• http://searchmarketingcommunications.com Tim Cohn

    Pretty cool…

    Haven’t you shown us the data in seven dimensions?

  • http://www.efrontier.com sidshah

    You are right. I have shown data in 7 dimensions. 6 is a typo. Hmm… now we could add a moustache as an 8th. Fu Manchu’s here we come !!

  • http://www.chadsummerhill.com ChadSummerhill

    Very interesting, Siddharth! Your article got me thinking about how cool it would be if Tableau added Chernoff faces to their visualization software. I even added a post to my blog in honor of your article.

    http://www.chadsummerhill.com/siddharth-chernoff-faces/

  • http://www.efrontier.com sidshah

    Hi Chad,
    Glad you like it. I did the visualization in R. It has a built in library that can do chernoff faces. If you know R its quite straight forward !

    If you speak to hard core data/stats guys they would not like chernoff faces as it has such a qualitative feel. Then again, they are not marketers !

    Sid

  • http://www.chadsummerhill.com ChadSummerhill

    Hi Sid,

    I wonder how hard it would be to add Size and Color to the R library. A little color could help a lot with this type of visual.

    Ever used Tableau? Written any articles about it?

    Thanks,
    Chad

  • http://www.fingo.co.uk BenMorel

    Wouldn’t this data be more useful in correlation graphs? I have a feeling that othes would be more receptive to it that way.

    Pulling together a quick scatter graph in Excel would instantly show you that ad position and CPA, your chosen reference metric, were not correlated – this column could then be removed from the study as it is not an influencing factor. CPA and conversion rate you would expect to be well correlated and again a quick scatter graph would probably show you that they are – proving quantitatively that your first bullet under “what do these faces tell us?” is correct.

    The biggest things I imagine that Management, or pretty much anyone, would respond to would be correlations of “Visits vs CPC” and “Visits vs conversion rate” – especially if there were any anomolies. The anomoly of Boston’s low conversion rate, for example, would be immediately obvious and all of this data would be actionable.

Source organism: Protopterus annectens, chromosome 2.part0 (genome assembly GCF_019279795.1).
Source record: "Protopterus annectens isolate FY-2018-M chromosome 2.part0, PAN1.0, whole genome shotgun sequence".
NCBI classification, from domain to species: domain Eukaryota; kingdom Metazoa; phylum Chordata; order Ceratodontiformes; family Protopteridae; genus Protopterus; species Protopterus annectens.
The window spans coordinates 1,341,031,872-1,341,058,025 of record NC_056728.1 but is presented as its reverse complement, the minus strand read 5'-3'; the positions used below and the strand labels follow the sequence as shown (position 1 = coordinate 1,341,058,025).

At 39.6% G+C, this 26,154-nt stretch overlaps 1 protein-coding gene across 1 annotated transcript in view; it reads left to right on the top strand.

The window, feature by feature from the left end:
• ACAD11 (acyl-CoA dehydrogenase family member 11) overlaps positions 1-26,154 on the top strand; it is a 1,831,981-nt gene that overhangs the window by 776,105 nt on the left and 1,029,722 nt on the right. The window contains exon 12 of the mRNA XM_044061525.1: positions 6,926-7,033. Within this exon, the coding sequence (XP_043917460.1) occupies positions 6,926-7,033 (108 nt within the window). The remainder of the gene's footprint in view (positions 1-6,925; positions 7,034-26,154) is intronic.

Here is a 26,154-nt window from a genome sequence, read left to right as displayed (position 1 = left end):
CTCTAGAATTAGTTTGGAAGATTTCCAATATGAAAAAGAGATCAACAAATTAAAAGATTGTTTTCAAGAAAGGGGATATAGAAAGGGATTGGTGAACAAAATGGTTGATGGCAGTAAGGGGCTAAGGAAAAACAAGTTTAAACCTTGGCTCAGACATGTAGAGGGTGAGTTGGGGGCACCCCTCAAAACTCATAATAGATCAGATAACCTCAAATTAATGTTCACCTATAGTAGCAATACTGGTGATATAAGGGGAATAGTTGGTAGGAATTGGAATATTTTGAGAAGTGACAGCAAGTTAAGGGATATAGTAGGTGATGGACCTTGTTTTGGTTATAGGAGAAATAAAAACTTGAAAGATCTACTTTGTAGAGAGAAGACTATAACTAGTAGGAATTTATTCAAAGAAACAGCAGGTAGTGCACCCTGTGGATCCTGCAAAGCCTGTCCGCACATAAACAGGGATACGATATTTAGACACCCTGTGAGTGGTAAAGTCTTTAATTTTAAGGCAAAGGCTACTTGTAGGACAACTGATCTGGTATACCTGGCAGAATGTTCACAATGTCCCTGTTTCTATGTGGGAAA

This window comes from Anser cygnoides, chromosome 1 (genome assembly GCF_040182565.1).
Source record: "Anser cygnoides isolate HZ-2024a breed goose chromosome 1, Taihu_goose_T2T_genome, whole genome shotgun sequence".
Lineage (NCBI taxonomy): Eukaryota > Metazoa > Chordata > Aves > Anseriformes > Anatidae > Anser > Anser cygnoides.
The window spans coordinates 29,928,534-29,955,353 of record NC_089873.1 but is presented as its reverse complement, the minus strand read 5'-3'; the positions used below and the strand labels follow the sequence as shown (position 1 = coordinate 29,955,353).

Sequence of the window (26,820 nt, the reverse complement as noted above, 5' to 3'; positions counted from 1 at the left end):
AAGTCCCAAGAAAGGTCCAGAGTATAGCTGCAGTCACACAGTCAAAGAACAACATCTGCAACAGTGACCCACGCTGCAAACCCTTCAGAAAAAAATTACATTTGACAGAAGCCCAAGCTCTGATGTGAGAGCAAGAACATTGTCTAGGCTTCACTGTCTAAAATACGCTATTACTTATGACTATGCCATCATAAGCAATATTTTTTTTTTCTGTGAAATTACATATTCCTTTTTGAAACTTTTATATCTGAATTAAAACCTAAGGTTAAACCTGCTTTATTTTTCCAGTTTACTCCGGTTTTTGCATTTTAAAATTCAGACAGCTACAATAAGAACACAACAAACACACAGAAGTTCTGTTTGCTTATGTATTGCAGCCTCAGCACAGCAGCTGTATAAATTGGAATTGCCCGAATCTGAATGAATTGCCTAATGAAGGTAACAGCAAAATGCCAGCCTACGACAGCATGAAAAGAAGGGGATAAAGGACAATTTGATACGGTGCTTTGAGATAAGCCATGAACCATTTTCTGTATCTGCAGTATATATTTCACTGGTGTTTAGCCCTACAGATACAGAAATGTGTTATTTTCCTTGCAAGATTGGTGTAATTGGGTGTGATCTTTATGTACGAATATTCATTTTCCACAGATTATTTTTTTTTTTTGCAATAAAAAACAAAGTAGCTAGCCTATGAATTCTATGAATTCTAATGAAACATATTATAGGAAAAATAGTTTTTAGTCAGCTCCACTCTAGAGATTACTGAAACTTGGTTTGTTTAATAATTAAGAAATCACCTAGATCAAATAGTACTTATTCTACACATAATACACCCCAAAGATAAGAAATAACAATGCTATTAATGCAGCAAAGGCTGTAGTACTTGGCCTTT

How would you action the data presented by the faces? Unfortunately I fail to see the time or visualisation advantage the Chernoff faces bring.

  • http://www.efrontier.com sidshah

    Hi Ben,

    Like I said before quants dont like Chernoff faces . In fact you can find numerous critiques on it. However, I can see instances where they would be very useful

    You can create a correlation matrix with the above data but my personal experience showing to data with non-quant management people is that it can often overwhelm them. This is specially true when you have more than 4 -5 metrics. Also, when you have so many metrics a 2 dimensional correlation often doesn’t tell the story… but thats a different blog post all together :)

    Chernoff faces work well with people who are not oriented to think quantitatively and also when you want to mix disparate data into one qualitative metric. So lets say you want to assess the quality of management of a google campaign. The factors could be

    a. Avg Quality score
    b. Avg CTR
    c. Avg. number of ad variations
    d. Volume
    e. Ratio of keywords to ad groups
    f. Total keywords

    These are disparate metrics and it is hard to get a qualitative feel for a campaign’s “management quality”. I can see chernoff faces being useful here.

    Here is another example that shows chernoff faces for Quality of life

    http://proceedings.esri.com/library/userconf/educ04/papers/pap5000.pdf

    Chad: The above link also shows how you can use colors with chernoff faces effectively.